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Optimism grows among Minnesota manufacturers

Sparks fly as A.J. Herder (foreground) and Randy Sistad, both fabricator / welders at TriTec, use grinders to fix a water tank in 2016. Bob King / rking@duluthnews.com

The state of manufacturing is strong.

A full 93 percent of Minnesota manufacturers are financially confident about the future, which is just a hair off last year's high-water mark of 94 percent, according to a recently released survey by Enterprise Minnesota.

"There has never been as much energy in manufacturing as there is today," said the consulting firm's CEO, Bob Kill. "And that's a cool thing to say, because we face a lot of challenges."

Kill unveiled the results of the 10th annual State of Manufacturing survey Thursday morning at the Radisson Hotel Duluth to a crowd of economic development professionals that welcomed the good news but remained cognizant of the problems still plaguing the industry.

Chief among the challenges facing manufacturing and closely aligned industries are health care costs and recruiting workers to replace retiring Baby Boomers, according to the survey.

"We had to replace a third of our workforce — we hired about eight, 10 people in the past two years," said Bruce Mars, president of Conveyor Belt Service Inc. in Virginia. He said a good wage, scheduling flexibility and strong management "have been a good equation for us."

Every year more Minnesota companies have said that the labor shortage is their No. 1 issue, and it's leading some toward automation and a push for increased productivity. On the positive side, it's also leading more firms to get long-term plans in place.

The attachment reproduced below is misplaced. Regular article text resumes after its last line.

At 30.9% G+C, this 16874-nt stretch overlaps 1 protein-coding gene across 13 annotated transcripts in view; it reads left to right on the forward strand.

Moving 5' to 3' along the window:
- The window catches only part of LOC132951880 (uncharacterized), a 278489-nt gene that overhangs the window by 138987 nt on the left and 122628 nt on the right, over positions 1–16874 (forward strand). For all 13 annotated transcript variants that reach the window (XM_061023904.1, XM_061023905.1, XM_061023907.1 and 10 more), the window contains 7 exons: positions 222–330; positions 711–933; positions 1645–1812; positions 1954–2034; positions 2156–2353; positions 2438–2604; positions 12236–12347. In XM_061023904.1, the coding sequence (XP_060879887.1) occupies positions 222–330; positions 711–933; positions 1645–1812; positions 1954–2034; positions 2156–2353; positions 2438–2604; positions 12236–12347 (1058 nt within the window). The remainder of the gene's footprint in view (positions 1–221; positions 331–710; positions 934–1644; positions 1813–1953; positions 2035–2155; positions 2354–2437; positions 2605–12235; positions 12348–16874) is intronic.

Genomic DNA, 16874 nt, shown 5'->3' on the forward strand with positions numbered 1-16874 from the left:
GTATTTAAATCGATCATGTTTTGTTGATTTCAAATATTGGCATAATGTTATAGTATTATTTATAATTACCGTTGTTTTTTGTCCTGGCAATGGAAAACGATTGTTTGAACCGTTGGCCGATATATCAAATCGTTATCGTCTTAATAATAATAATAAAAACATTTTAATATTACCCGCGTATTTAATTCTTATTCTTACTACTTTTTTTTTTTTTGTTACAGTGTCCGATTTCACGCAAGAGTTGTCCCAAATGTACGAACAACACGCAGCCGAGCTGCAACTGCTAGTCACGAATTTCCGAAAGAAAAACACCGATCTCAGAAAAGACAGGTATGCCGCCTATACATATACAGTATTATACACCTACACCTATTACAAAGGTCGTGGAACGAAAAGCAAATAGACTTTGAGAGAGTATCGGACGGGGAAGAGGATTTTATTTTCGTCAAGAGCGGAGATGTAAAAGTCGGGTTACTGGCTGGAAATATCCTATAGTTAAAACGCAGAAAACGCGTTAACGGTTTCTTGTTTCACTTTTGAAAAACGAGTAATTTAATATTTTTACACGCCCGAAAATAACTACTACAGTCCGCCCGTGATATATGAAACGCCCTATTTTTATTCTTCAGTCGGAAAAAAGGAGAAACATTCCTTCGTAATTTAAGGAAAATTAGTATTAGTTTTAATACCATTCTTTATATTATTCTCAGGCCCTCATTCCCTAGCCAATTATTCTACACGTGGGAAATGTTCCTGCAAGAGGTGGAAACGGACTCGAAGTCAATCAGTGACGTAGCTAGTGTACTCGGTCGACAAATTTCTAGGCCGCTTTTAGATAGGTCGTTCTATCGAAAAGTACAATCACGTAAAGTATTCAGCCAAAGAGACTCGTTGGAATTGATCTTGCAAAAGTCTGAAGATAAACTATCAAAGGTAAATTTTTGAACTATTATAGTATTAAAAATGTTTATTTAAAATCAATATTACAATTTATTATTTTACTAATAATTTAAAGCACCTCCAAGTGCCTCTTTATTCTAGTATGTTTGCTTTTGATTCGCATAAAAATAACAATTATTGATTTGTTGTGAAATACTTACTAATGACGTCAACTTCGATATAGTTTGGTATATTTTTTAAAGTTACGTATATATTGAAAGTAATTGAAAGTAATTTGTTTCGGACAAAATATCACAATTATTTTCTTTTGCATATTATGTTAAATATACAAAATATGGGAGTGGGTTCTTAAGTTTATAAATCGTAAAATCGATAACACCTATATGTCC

"How are you going to grow, and how is your staff going to be a part of that?" posed Entrepreneur Fund CEO Shawn Wellnitz at Thursday's event.

About a third of manufacturing job openings are entry-level, and machine operators and assemblers comprise the majority of available jobs. More schoolchildren are getting turned on to those opportunities after years of schools and parents pushing high school graduates into four-year colleges.

"They are starving to do things. ... They are motivated by and driven by different things," said Brad Vieths, vocational programs director at Duluth Public Schools. "I have optimism for them."

Since the State of Manufacturing survey started a decade ago amid a global recession, nearly every indicator has trended positive among manufacturers. Most telling is the overwhelming optimism for the economy as a whole — nearly two-thirds of employers say we're headed for continued growth.

Even with the recruiting difficulty 70 percent of manufacturers report having, employment in the industry jumped more than 3 percent in the past year across St. Louis, Carlton and Douglas counties. The state as a whole grew manufacturing jobs by 1.5 percent since last April, according to the Department of Employment and Economic Development.

Brooks Johnson

Brooks is an investigative reporter and business columnist at the Duluth News Tribune.

(218) 723-5329
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